Wall Street Systems Boosts Revenues, Cuts Costs by Migrating to Red Hat Enterprise Linux

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April 23, 2009

Customer: Wall Street Systems

Geography: North America
Country: United States

Business Challenge:

Create new revenue streams by responding to customer demands for treasury and financial management software available as a service 24/7. Cut costs and improve reliability and scalability of internal systems. Ensure market competitiveness by reducing the infrastructure investment required by customers.


Red Hat Enterprise Linux 5 Advanced Platform with integrated virtualization, WebSphere, WebLogic, Apache Tomcat, Oracle DB


Intel® Xeon® based x86 servers


Created new revenue opportunities and maintained its industry leadership position; Cut costs and boosted operational efficiencies and system reliability


If money is the lifeblood of businesses, Wall Street Systems keeps it circulating. An award-winning provider of functionally rich, integrated, and scalable financial applications, Wall Street Systems helps financial institutions as well as enterprises throughout a variety of other industries improve their workflows and increase control of corporate treasury, bank treasury, central banking, FX trading, and global back office operations. With regional headquarters placed strategically in major financial centers around the globe and#x2013; including New York, London, and Singapore and#x2013; Wall Street Systems has a truly global reach, and its name has become synonymous with exemplary customer service and technical innovation. Founded in 1986, the firm employs 500 and serves more than 300 blue chip clients that routinely process millions of transactions and trillions of dollars daily.

Business Challenge:

Wall Street Systems saw opportunities on two fronts: revenue generation and cost cutting.

First, it saw that by offering Red Hat Enterprise Linux versions of its best-selling financial applications, it could create new revenue streams and sharpen its ability to compete aggressively against other financial software firms in its increasingly cost-conscious market niche. Secondly, Wall Street Systems was seeking – like most businesses in today’s economic climate – to cut costs itself by streamlining international operations.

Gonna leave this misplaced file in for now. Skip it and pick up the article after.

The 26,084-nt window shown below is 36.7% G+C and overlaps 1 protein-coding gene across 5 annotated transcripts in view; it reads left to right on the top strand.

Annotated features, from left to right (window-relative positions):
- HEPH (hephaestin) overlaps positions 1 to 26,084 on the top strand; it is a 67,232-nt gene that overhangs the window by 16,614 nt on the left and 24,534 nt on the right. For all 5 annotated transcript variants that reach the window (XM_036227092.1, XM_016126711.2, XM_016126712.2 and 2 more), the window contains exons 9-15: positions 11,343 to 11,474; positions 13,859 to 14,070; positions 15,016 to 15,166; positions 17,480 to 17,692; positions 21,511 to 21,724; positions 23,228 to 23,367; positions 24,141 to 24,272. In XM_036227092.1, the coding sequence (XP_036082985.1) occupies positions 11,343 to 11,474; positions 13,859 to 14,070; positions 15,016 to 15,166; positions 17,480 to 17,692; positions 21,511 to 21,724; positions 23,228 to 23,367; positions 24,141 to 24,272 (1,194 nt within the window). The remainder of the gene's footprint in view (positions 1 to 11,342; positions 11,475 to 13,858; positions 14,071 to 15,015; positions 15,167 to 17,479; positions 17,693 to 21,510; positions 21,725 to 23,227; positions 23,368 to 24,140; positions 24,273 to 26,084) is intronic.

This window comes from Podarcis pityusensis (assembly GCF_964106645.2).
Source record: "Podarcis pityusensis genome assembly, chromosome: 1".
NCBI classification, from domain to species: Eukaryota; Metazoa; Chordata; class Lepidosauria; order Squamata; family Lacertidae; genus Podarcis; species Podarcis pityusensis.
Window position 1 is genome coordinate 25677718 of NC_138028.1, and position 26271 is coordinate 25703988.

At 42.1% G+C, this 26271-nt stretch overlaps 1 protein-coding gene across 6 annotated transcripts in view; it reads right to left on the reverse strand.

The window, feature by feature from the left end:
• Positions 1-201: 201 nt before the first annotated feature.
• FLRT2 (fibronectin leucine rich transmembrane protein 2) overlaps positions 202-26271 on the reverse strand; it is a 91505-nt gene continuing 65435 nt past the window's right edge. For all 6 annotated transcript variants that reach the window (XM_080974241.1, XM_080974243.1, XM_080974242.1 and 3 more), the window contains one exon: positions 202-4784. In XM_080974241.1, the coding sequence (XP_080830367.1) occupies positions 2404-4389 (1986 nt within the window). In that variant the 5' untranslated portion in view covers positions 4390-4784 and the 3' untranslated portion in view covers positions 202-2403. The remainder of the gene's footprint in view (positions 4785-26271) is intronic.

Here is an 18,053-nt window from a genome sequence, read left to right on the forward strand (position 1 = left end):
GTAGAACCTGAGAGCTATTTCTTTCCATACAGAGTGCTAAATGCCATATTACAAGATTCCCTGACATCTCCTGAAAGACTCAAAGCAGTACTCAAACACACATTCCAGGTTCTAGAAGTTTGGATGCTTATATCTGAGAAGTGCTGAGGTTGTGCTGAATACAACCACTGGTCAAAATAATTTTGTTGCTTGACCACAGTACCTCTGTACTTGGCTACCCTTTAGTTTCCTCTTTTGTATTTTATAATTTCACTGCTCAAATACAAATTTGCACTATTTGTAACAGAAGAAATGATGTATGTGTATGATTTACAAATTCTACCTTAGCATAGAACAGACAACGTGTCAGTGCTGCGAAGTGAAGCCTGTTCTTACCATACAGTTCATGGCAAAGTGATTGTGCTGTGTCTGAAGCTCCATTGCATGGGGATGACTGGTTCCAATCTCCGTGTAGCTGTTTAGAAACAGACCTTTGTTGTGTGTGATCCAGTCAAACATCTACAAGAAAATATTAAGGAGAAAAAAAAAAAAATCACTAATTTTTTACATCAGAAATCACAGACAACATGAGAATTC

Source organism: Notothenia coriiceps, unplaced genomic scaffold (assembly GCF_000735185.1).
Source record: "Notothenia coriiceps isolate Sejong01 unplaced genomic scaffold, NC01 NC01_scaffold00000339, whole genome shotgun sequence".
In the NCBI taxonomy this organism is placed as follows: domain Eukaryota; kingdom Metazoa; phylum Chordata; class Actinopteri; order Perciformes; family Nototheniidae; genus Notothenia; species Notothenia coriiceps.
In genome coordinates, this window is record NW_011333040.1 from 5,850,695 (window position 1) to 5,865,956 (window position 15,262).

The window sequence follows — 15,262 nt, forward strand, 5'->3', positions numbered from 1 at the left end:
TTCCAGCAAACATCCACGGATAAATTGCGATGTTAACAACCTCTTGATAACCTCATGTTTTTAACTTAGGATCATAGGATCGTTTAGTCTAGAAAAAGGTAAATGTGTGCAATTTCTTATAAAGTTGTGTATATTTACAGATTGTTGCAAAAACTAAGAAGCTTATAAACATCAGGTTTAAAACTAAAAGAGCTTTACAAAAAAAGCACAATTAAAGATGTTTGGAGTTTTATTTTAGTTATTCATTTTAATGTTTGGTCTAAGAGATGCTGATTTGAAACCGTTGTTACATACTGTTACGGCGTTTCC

Wall Street Systems’ products were first offered for the VMS environment. Over time, the firm migrated them to HP-UX, and then Sun Solaris. But beginning in 2001, customers increasingly began demanding Red Hat Enterprise Linux versions of its applications. “Our clients wanted the ability to replace their SPARC and specialized UNIX boxes with off-the-shelf Intel Xeon servers,” said Mark Tirschwell, chief technology officer of Wall Street Systems. “Businesses could see where the world was going, and the market opportunity for us was clear.”

That market opportunity soon prompted Wall Street Systems to re-examine its own internal Solaris-based infrastructure. Solaris 8 was nearing end of life (EOL) and Wall Street Systems was facing a major upgrade in any case. Then, a relatively small operational issue convinced Tirschwell that it was indeed time to migrate: building a demo of Wall Street Systems software to show to sales prospects. “We had seen the writing on the wall, and were beginning the port of our products from Solaris to Red Hat Enterprise Linux,” said Tirschwell. “We were able to shrink our software down to a demo form to run on x86 laptops. I was impressed at its efficiency and reliability. I decided to move all our in-house systems over to Red Hat Enterprise Linux running on Intel Xeon based servers.”